Your projected losses may not be as bad as originally thought and an accurate picture could reduce stress and uncertainty.
If there are costs to cover fundraising is an option. However it is important that you consider carefully how any appeal for funds while your membership is experiencing serious disruption of their own will be perceived, especially in the short term. Being clear about why funds are needed urgently and how much will help. If you can “add value” for people in some way, as well as raising funds then that could be a win/win scenario
You could consider:
- Conducting online raffles supermarket vouchers could be a good prize.
- Starting a Give a Little page.
- Try a membership appeal for donations. Ensure you make it clear why this is necessary and that their contribution will help ensure the survival of your organisation which they are already invested in.
- If you are renting a facility, discussing the possibility of a rental holiday with your landlord.
- If you have secured funding grants that you have not been able to use, because of event cancellations or other COVID – 19 impacts, talking directly to the funder as soon as possible to discuss your options.
- If you have overdrafts, loans or term deposits talk to your bank about your options.
If you require support around your upcoming tax obligations or would like to know more about some tax relief options see the IRD website.
- TSB Community Trust have announced their plans for funding here.
Keep Your Members Active
Keeping members engaged and active is an important way of keeping the spirit of your organisation strong amid the disruption.
You could consider:
- Running live videos demonstrating drills and tricks that participants can practice at home.
- Coaches or instructors running practices or activities in a virtual way.
- Getting some of your higher profile members to go online with how they are keeping active while in isolation.
- Creating a physical activity challenge and asking participants to post video evidence of their completion on your social media channels – examples of these challenges are planking for as long as you can, 25 press ups for 25 days etc.
- Encouraging your members to stay healthy and active by promoting alternative methods of doing this. You can find some ideas for this on our Active Anywhere page.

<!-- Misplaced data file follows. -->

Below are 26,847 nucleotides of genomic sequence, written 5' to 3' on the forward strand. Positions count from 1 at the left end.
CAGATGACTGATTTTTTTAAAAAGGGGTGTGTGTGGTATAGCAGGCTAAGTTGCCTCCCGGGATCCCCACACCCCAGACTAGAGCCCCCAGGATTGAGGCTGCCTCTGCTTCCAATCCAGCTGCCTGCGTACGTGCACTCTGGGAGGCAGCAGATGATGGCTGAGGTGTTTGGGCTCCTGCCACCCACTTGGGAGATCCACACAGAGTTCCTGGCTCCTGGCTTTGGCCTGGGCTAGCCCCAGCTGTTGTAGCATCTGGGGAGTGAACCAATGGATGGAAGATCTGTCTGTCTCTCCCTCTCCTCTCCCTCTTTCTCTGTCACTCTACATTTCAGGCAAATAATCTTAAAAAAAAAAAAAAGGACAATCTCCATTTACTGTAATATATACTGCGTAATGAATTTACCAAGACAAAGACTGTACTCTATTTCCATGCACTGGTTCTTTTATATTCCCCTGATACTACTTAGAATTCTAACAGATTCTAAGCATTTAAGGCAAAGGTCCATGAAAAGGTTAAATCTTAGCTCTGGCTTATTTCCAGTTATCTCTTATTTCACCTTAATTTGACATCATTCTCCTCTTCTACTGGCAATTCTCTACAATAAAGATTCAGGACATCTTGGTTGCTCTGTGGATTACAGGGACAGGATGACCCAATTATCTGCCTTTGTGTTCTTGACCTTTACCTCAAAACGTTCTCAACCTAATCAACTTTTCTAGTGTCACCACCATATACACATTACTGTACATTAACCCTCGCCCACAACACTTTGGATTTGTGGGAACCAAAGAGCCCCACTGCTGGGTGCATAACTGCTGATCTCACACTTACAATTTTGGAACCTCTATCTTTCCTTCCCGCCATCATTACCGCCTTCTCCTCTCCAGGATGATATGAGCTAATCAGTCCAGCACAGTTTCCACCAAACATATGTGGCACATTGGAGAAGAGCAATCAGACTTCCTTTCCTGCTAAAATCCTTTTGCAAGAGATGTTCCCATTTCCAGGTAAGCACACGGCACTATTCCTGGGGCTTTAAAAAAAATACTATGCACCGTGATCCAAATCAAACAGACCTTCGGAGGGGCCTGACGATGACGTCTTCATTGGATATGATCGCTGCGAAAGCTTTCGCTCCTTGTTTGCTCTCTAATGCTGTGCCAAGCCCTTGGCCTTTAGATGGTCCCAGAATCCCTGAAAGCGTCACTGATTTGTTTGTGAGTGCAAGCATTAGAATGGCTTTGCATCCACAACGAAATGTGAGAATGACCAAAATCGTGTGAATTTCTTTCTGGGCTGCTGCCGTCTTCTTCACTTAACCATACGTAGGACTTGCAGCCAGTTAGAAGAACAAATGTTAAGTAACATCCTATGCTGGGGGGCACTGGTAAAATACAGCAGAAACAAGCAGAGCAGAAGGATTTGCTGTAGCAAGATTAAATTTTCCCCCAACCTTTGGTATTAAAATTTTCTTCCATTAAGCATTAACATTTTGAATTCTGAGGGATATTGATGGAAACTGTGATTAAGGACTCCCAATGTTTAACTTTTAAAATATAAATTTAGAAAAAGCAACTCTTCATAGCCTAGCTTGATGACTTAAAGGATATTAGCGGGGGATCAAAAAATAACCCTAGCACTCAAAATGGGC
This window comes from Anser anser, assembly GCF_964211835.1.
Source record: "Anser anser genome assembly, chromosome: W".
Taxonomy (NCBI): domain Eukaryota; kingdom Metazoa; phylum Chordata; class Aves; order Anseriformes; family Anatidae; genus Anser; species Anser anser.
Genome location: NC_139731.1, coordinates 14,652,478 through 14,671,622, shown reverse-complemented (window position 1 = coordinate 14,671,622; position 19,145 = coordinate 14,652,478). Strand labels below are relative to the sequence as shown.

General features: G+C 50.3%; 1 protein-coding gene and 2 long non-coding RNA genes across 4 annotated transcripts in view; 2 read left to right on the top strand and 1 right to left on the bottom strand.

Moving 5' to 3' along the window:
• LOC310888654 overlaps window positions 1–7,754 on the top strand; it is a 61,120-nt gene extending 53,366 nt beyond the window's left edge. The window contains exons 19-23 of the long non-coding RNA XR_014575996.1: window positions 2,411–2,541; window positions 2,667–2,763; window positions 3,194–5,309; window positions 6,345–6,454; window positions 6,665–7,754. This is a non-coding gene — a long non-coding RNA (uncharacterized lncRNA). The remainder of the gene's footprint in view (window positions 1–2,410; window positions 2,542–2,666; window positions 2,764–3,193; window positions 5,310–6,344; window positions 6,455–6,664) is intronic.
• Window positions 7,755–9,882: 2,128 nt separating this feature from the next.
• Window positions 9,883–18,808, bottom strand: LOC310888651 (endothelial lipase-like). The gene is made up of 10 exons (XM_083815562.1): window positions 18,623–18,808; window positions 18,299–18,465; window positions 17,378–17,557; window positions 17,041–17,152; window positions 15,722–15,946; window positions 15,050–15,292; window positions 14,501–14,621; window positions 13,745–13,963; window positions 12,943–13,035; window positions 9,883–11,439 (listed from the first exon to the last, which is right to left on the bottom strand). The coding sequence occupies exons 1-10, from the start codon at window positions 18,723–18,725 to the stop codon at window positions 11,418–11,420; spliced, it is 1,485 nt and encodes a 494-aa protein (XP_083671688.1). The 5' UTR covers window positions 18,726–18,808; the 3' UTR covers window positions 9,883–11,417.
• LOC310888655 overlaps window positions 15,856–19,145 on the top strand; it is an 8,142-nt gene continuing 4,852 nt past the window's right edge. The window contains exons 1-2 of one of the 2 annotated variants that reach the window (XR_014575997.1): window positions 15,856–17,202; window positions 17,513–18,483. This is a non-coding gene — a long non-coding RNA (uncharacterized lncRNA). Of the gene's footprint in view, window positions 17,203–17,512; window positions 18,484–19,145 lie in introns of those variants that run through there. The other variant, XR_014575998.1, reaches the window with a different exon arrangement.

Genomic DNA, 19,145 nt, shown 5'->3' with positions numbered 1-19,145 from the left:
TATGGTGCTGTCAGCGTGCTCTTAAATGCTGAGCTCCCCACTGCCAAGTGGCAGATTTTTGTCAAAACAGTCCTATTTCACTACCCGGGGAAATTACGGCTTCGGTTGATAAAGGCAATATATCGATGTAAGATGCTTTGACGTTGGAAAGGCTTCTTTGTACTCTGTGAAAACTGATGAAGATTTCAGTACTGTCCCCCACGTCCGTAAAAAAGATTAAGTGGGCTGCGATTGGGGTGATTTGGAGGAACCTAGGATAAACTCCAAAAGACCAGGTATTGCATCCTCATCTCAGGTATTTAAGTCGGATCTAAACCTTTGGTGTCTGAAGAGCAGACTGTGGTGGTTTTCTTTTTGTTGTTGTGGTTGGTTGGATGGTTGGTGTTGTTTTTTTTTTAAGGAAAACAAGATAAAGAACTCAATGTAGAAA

VIRTUAL CONNECTION METHODS
Keeping connected to your members in a virtual way could be assisted through some of the platforms below.
- Zoom : A free platform for video conferencing. It has a free limit of 40 minutes for group meetings.
- Skype : A free platform for video conferencing.
- Facebook Live : A way to easily livestream meetings or events.
GOVERNANCE AND OPERATIONS
Some of the things your board could do through this lockdown period:
Continuing to communicate with your staff, members or volunteers is important to:
- Check on their welfare – They may have been impacted directly physically and/or mentally.
- Update them with cancellations, postponements and what you are doing through this period of isolation.
- Maintain connections to your organisation so they will return when we move through the current response phase.
TELL YOUR STORY
This could be a good opportunity to tell the stories of your sport and your club. These stories can help your members understand the good your organisation has done in the community and can inspire emotions that motivate people to support the club financially or in other ways.
Examples could include:
- Things you have achieved so far
- Great events and highlights in your organisation's history
- Profiles of key people in your sport
COLLABORATION AND PLANNING
- Ensure that key people in your organisation can still connect in a virtual way to support each other and use the time as an opportunity to brainstorm ideas to keep your sport alive.
- Reach out to others who might be in the same boat as you. Potentially they may currently be your competitors but, if you think collaboratively, they may have knowledge and/or skills to share that will benefit everyone.
- Use the time to plan. Brainstorm new ways of doing things and plan for the future. Perhaps review or create your organisational strategic plan. Templates for this can be found on the Sport Taranaki website.
- Review policies and procedures. A pandemic response plan might be worth creating as we are currently getting a first-hand lesson that we can learn from for the future.
For more support with governance, planning and administration please consult:
- Sport Taranaki clubs and community pages.
- CommunityNet Aotearoa
- The Wheelhouse
- Sport New Zealand Employment Advice FAQs
- Sport New Zealand Template for Planning Transitions Between Alert Levels